Family centres closed

Some Family Hubs and Children and Family Centres will be closed on Thursday 18 April 2024 from 1pm. 

The following centres will remain open for appointment only sessions:

- John Smith Family Hub

- Shadwell

- Wapping and Bigland

- Around Poplar

- Meath Gardens

- Collingwood

- Olga

- Mile End

They will be open as normal from Friday 19 April.

Reducing parental conflict – information for professionals

There is strong evidence that conflict between parents, whether together or separated, can have a significant negative impact on children’s mental health and long-term life-chances.

Not all conflict is damaging, but where conflict is frequent, intense and poorly resolved it can harm children’s outcomes.

The Reducing Parental Conflict (RPC) programme is funded for 2 years by the Department for Work and Pensions (DWP). Tower Hamlets is one of the local authorities across England to integrate services and approaches which address parental conflict into their local services for families.

Tower Hamlets is also working closely with the Early Intervention Foundation to build and share the evidence base.

Tower Hamlets has a high incidence of domestic abuse, and the RPC Programme aligns with our overarching Domestic Abuse Strategy. RPC is aimed at conflict below the threshold of domestic abuse.

It is important that practitioners can distinguish between parental conflict and domestic abuse.

The RPC program looks at reducing conflict at an early intervention level, and empowers parents to gain insight into how harmful conflict affects children’s development.

Difference between harmful parental conflict and domestic abuse

You may find yourself working with families and wondering whether the behaviours you are seeing indicate harmful parental conflict or domestic abuse. The two are very different (although can look similar), and it is important that we are able to identify which is happening as how we respond will differ.

It is important to remember that that conflict and abuse can happen when parents are together and when they are separated.

Questions to consider if you are worried about potential domestic abuse

  • Is one parent afraid of the other?
  • Is there an imbalance of power?
  • Is one parent using power to restrict the other’s relationship with family and friends?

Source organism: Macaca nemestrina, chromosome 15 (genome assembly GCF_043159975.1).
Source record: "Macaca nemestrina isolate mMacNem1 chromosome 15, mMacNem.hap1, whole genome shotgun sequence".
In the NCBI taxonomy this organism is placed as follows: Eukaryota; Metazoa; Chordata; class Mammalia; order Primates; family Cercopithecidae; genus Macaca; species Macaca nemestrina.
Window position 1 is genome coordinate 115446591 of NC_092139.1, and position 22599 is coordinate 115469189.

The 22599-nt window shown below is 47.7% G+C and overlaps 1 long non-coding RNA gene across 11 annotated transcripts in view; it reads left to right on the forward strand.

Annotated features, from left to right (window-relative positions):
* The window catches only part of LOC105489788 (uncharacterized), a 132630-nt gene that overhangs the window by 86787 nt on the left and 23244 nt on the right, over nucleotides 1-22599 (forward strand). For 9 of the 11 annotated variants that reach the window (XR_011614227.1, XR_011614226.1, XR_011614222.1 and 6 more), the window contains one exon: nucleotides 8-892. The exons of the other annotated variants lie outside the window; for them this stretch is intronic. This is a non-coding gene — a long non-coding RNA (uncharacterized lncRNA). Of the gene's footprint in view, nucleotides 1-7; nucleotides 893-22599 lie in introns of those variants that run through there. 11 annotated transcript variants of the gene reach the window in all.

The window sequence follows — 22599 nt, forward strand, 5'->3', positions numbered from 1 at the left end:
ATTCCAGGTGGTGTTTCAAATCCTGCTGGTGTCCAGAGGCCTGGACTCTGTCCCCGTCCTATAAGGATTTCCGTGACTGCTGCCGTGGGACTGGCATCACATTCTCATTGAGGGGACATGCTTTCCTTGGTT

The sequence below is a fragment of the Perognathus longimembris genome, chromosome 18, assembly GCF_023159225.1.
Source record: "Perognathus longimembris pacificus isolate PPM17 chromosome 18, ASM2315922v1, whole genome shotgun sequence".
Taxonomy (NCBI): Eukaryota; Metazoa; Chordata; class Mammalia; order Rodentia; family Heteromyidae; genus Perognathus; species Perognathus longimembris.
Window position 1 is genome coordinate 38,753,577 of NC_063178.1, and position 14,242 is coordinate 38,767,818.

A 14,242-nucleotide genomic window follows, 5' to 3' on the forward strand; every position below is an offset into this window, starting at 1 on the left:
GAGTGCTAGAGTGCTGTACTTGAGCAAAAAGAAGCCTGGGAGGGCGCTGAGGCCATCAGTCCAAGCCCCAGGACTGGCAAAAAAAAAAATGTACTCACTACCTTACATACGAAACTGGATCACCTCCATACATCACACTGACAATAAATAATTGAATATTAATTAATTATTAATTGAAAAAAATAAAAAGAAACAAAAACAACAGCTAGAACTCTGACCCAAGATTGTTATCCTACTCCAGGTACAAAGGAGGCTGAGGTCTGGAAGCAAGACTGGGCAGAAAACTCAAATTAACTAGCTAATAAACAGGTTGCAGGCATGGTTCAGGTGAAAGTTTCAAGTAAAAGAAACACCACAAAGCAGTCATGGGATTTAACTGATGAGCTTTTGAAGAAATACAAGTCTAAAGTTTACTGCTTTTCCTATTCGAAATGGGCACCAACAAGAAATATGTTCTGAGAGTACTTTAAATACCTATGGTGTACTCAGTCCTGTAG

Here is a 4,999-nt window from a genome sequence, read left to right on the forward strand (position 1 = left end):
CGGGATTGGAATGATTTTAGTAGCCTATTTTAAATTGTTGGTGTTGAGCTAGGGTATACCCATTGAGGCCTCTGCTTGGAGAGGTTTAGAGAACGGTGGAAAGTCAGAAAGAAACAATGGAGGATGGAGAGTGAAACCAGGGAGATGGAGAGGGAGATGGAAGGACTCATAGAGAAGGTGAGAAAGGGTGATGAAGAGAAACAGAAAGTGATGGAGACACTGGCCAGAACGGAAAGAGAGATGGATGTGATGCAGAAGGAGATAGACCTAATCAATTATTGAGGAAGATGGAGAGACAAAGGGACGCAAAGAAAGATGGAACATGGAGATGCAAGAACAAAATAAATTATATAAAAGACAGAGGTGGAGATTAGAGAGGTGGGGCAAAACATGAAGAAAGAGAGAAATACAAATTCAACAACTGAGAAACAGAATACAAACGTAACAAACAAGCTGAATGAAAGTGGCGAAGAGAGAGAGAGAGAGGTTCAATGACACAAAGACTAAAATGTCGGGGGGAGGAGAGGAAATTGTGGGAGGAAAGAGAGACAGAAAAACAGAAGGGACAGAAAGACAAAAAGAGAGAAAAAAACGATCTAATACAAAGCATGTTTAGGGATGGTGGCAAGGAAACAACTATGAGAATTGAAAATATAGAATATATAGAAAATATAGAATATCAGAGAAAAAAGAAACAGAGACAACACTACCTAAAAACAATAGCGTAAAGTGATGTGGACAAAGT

• Or their ability to work and be financially independent?
  • Is one parent using threatening behaviour?
  • Does one parent constantly contact and harass the other?
  • Are the arguments in any way physical?

You may find the following Screening Tool helpful in thinking about whether it is domestic abuse or harmful parental conflict.

Screening tool for practitioners

  • To promote Early identification of Harmful Parental Conflict and Domestic abuse
  • To help professionals reflect on the patterns of communication between the parents (whether they are Separated / Separating /Together) and consider which approaches are best suited to support parents to argue better, in ways that are helpful rather than harmful.
  •  To ensure a timely response to the needs of children and families.

Practice guidance

When using the checklist tool, a restorative and collaborative approach should be employed such as active listening and relationship based techniques to explore whether the parents may be experiencing harmful relationship conflict or domestic violence and abuse.


The Reducing Parental Conflict (RPC) programme is aimed at conflict below the threshold of domestic abuse. This means there is no physical violence and no coercive control being exerted by one parent over the other (particularly by one parent exploiting power imbalances between the couple).

If there is any physical aggression of any kind, mediation is not the correct Service – One Minute Guide

For more information

Tel: 020 7364 5006 (option 2)


Drop-in to one of our Children and Family Centres

What harmful parental conflict might look like

  • Stuck arguments that recur frequently about the same topic including finances, how time is spent, and how domestic tasks are split. 
  • Limited ability by either parent to compromise.
  • Conflict over contact arrangements for children.
  • Parents having very different approaches to conflict meaning they find it hard to resolve issues.
  • Children may be drawn into managing conflict.

Resources to support practitioners in reducing harmful parental conflict

Triple P. Transitions Parenting Program

Triple P provides a toolbox of different parenting strategies. The three P’s in Triple P (positive parenting programme) aim to raise self-confidence, enable parents to manage behaviour more effectively, and establish routines and practice self-care as a parent.

Parenting programmes

Family Mediation alongside offer of Family Group Conference

Mediation for Parents in conflict

The Oneplusone online programme

These are digital resources which are available for parents and practitioners. They include direct work activities and online videos which can be used to engage parents in conversations about conflict. Practitioners can use the tools as part of conversations to support parents to gain insight into how conflict can impact on children, and how they can negotiate, make arrangements on matters such as contact, finance, parenting chores.

The digital resources can be accessed via the links below:


For more information on our reducing Parental Conflict programme for practitioners, please contact: